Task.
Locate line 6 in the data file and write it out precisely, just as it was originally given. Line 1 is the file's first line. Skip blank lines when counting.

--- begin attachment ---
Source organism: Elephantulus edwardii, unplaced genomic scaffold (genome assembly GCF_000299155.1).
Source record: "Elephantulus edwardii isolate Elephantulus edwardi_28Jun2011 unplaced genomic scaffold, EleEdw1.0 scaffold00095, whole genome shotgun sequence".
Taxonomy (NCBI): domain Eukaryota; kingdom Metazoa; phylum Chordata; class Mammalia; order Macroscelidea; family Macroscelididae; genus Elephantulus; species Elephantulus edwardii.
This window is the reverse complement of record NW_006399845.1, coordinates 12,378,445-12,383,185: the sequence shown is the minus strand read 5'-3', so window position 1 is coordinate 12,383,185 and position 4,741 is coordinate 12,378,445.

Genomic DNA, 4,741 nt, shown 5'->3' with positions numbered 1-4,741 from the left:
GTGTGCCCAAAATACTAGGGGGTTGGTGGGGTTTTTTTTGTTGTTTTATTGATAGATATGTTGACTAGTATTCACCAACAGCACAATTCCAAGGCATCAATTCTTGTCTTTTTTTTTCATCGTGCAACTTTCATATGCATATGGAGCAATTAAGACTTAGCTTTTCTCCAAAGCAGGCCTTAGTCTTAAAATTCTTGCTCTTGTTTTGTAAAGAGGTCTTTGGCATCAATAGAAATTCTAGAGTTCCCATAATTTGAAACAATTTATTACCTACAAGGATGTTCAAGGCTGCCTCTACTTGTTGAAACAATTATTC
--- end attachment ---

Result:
GTGTGCCCAAAATACTAGGGGGTTGGTGGGGTTTTTTTTGTTGTTTTATTGATAGATATGTTGACTAGTATTCACCAACAGCACAATTCCAAGGCATCAATTCTTGTCTTTTTTTTTCATCGTGCAACTTTCATATGCATATGGAGCAATTAAGACTTAGCTTTTCTCCAAAGCAGGCCTTAGTCTTAAAATTCTTGCTCTTGTTTTGTAAAGAGGTCTTTGGCATCAATAGAAATTCTAGAGTTCCCATAATTTGAAACAATTTATTACCTACAAGGATGTTCAAGGCTGCCTCTACTTGTTGAAACAATTATTC